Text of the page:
Prior to February, Toffoli had 13 goals and 15 assists through 51 games. Yes, he was on a terrible LA Kings team, but those numbers certainly don’t help Toffoli’s case when it comes to cashing in on a big payday.
You know what would though?
Playing a full season or two on Elias Pettersson’s wing and putting up 50+ points — a point total Toffoli hasn’t reached since the 2015-16 season.
Would the folks down at Canucks Army endorse Benning coughing up another 1st rnd pick but this time on a GOOD RHD if he had term and impact the line-up the way JT Miller just did?
— Puckerglen (@puckerglen) June 12, 2020
The Canucks’ greatest weakness is their defence corps and they’re going to need to deal from a position of strength, or give up some draft picks in order to acquire any player who can really be a difference-maker.
If that player is right-handed and flourishes in his new role presumably playing alongside Quinn Hughes? Sign me up.
What are the chances that Petrus Palmu plays an NHL game in his lifetime?
— Chris (@EastVan808) June 13, 2020
Very, very low — at least, for the Canucks. The organization and Palmu’s agent, Todd Diamond, who also represents Nikita Tryamkin, seem to agree that it would be best for Palmu to play hockey overseas once again next season.
The only avenue I could see for Palmu finding his way back to the NHL is by lighting it up in Finland and catching the attention of another NHL club.
Palmu’s ELC with the Canucks is up after next season, and although he’ll be a restricted free agent, I can’t see the organization being all that interested in bringing him back.
How do we improve our Defense?
— 𝕄𝕒𝕝𝕔𝕠𝕝𝕞 (@malcolmert) June 13, 2020
Let’s start from the bottom and move our way up. Brogan Rafferty looks like he should be able to step in and be effective as a 7th d-man or bottom pairing defenceman as soon as next year. Chris Faber did a deep dive on Rafferty’s game and why he will transition to the NHL seamlessly.
One important note on Rafferty, he’s right-handed but played the left side all throughout his collegiate career, and told Canucks Army that he’s comfortable playing both with ease. That versatility should help him appear in more games next year with the big club.
That being said, improving the 6th/7th d-man position isn’t going to make a sizeable difference. The Canucks’ need to improve their top four. Let’s look at what they currently have in terms of players who aren’t going anywhere and can play in the top four.
Quinn Hughes – Tyler Myers
Alex Edler – TBD
The Canucks would not be unwise to at least flirt with the idea of walking away from Chris Tanev in favour of trading for a younger defenceman. Which brings me to my next point.
If the team truly wants to improve their defence significantly, they’re going to have to pull off a trade or throw money at a free agent.
And the price for both of those avenues isn’t going to be cheap.
Obviously the big name defenceman on the open market this offseason is Tyson Barrie. However, a name that intrigues me when it comes to defencemen who won’t cost nearly as much as Barrie for the Canucks to sign is Radko Gudas of the Washington Capitals.
Granted he won’t improve the Canucks’ defence group nearly as much as Barrie would, he might just be a good fit.
Gudas is one of those players who fans hate if he’s up against your team, but is typically loved by fans of the team he plays on.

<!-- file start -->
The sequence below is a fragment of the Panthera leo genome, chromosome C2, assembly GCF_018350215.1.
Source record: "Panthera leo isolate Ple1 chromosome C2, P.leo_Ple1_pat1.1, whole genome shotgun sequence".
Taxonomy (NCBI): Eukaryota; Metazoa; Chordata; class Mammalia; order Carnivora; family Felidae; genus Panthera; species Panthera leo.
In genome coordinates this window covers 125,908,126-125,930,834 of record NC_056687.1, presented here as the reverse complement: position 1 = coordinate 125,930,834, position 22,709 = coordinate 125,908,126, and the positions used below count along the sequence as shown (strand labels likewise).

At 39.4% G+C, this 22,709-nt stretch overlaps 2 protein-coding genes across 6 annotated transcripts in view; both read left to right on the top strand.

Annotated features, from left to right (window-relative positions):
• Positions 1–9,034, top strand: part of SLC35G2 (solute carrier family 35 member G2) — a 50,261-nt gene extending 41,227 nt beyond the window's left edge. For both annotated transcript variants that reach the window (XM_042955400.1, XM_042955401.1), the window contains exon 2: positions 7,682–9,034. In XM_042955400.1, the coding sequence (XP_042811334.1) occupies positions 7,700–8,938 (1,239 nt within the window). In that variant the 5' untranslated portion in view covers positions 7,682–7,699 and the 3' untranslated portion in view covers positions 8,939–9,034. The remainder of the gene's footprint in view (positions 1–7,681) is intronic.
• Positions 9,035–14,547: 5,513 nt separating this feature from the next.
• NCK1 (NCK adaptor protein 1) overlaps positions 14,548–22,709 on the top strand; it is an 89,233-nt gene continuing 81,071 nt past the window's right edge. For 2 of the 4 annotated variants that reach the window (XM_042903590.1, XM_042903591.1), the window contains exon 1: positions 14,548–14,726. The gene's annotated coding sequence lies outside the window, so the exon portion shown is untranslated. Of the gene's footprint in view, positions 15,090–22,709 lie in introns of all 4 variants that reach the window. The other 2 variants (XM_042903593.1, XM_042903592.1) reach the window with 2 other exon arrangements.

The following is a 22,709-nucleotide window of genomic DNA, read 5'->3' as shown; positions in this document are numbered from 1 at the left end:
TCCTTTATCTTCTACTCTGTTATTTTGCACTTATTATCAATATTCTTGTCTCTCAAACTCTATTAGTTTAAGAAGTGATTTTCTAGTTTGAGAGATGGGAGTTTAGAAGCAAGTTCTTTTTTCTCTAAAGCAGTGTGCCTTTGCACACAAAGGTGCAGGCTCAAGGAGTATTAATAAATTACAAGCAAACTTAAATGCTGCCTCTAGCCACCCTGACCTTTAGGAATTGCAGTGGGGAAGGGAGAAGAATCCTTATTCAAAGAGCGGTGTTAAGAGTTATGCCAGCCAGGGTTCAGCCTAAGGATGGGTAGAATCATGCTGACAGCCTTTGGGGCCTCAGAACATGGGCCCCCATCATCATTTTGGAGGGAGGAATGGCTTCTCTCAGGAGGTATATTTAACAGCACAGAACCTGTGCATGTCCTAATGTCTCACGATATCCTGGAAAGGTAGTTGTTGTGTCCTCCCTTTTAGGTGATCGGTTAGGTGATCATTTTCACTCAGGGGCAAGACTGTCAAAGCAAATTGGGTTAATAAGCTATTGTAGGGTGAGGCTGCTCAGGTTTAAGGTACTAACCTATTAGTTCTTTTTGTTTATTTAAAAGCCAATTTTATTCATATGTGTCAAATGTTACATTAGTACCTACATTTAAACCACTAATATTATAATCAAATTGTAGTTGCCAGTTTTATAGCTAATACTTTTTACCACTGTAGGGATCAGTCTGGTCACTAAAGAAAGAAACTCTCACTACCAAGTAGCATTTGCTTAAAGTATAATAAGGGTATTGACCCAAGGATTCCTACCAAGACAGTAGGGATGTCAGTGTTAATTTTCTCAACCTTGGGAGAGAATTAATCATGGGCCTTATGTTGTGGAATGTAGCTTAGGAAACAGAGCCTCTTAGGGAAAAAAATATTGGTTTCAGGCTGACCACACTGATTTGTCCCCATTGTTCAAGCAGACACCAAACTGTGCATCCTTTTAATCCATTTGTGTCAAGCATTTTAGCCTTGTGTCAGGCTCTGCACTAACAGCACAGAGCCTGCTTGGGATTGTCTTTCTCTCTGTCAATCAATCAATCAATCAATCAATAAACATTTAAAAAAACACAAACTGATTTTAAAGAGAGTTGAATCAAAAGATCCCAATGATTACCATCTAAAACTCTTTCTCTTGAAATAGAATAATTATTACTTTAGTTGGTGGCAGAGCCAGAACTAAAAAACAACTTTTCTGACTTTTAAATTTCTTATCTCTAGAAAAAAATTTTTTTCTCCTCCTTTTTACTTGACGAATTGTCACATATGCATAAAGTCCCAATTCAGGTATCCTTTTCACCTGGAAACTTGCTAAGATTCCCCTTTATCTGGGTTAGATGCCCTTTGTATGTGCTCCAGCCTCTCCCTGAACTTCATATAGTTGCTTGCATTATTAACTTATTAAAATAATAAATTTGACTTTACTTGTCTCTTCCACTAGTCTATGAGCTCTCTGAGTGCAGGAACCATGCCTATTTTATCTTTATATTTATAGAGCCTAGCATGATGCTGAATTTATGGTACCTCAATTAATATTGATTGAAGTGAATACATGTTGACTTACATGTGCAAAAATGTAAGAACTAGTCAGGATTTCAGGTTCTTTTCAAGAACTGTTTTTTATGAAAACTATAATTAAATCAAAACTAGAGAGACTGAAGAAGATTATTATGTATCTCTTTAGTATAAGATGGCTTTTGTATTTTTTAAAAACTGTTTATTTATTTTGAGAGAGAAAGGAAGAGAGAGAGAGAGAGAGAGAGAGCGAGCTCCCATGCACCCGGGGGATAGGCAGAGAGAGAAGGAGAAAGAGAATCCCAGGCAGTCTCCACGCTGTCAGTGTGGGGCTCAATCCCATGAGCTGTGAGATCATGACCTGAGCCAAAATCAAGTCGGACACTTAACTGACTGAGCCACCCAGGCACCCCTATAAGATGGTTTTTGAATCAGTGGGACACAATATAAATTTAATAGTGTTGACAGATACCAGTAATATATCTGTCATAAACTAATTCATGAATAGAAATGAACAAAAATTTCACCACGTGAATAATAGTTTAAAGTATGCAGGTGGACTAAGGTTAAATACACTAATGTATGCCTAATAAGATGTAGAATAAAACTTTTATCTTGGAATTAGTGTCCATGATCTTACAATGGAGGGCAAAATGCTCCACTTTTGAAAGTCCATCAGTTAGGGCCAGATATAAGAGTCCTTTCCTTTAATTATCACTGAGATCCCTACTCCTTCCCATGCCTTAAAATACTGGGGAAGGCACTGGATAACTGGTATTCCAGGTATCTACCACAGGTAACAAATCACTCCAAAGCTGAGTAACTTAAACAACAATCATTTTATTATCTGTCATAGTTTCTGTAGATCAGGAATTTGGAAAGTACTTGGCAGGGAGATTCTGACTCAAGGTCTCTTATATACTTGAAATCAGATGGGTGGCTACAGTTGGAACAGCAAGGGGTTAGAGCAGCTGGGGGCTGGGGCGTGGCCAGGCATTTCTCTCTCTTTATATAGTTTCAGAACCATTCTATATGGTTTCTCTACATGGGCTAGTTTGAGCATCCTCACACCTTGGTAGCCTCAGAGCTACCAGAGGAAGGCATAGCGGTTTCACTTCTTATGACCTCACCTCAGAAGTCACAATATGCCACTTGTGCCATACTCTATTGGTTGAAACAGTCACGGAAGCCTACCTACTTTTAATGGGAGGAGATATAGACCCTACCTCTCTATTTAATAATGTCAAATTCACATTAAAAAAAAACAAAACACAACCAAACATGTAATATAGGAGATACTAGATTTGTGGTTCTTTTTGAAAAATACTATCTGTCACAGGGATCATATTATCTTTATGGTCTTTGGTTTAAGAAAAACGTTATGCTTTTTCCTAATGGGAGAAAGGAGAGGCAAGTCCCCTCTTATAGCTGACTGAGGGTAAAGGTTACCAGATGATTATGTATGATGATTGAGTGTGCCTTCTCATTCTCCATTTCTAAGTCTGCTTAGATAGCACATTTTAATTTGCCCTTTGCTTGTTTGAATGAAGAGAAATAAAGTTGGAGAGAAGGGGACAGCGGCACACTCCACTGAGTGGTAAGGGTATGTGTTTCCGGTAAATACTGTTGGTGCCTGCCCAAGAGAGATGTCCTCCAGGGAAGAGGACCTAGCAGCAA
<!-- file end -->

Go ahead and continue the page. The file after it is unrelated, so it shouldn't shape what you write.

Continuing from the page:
He brings toughness and physicality, but actually has a good underlying profile which would suggest that he can help drive the play while also being responsible enough to match up against the opposition’s best.
He wasn’t quite as effective as Tanev on the penalty kill, but at even strength, Gudas looks like an improvement at both ends of the ice:
The problem with Gudas defensively is his slow foot speed and lack of ability to defend against the rush. Offensively, the biggest knock on Gudas’ game is his inability to effectively transition the puck up the ice.
If he’s paired with Hughes, the Canucks’ hockey ops department better be confident that it’s a good fit, because Gudas has yet to be tested in a top pairing role during his career, although he has been relied upon as a second pairing d-man in the past.
Gudas’ cap hit this season was $3.35 million, and is coming off a rather underwhelming year with the Washington Capitals. This is just one avenue the Canucks can take, but if they want to really improve, they’re going to need to deal from a position of strength and pull off a trade.
Harman Dayal of The Athletic highlighted defencemen the Canucks would be wise to trade for — among them were Vince Dunn and Caleb Jones.
Keep in mind, this is the same author who highlighted both Tyler Toffoli and J.T. Miller as good fits for the Canucks to trade for, months before the club actually pulled the trigger on both deals. We all know how well those two fit into the Canucks’ top six this season. Maybe we should listen.
Dunn and Jones are the names that intrigue me the most, not only because they’re both relatively young left shot d-men with good underlying profiles, but because they’re both RFA’s at the end of this season.
Essentially, the Canucks would be trading for their negotiating rights, which should slightly decrease their acquisition cost.
For a team such as St. Louis, who will likely be focused on bringing back their captain and number one defenceman Alex Pietrangelo, moving Dunn could be something the Blues explore, if the return coming back is a good fit, of course.
Acquiring a player of Dunn’s calibre likely sees the Canucks giving up Virtanen or Tanner Pearson along with some draft capital. Dunn has a good shot at growing into a top-pairing NHL defenceman, and having a one-two punch of Dunn and Hughes on the backend for years to come would give the Canucks a legitimate chance to construct one of the best top-4’s in the league.
That being said, Dunn is going to cost more to acquire than Jones will from Edmonton.
Jones won’t improve the defence as significantly as Dunn would, but Jones is much younger and already a significant improvement over Jordie Benn — who, as it stands, would be the Canucks’ third pairing defenceman heading into next season.
I’d like to see the Canucks target one of these players, but no matter what they do, they can’t get away from the fact that their defensive group needs some serious work if they hope to be a legitimate contender in the coming years.
Thanks to everyone who asked questions in this particularly long mailbag. To ask a question in a future mailbag, look out for my weekly Friday tweet on Twitter @QuadreIli!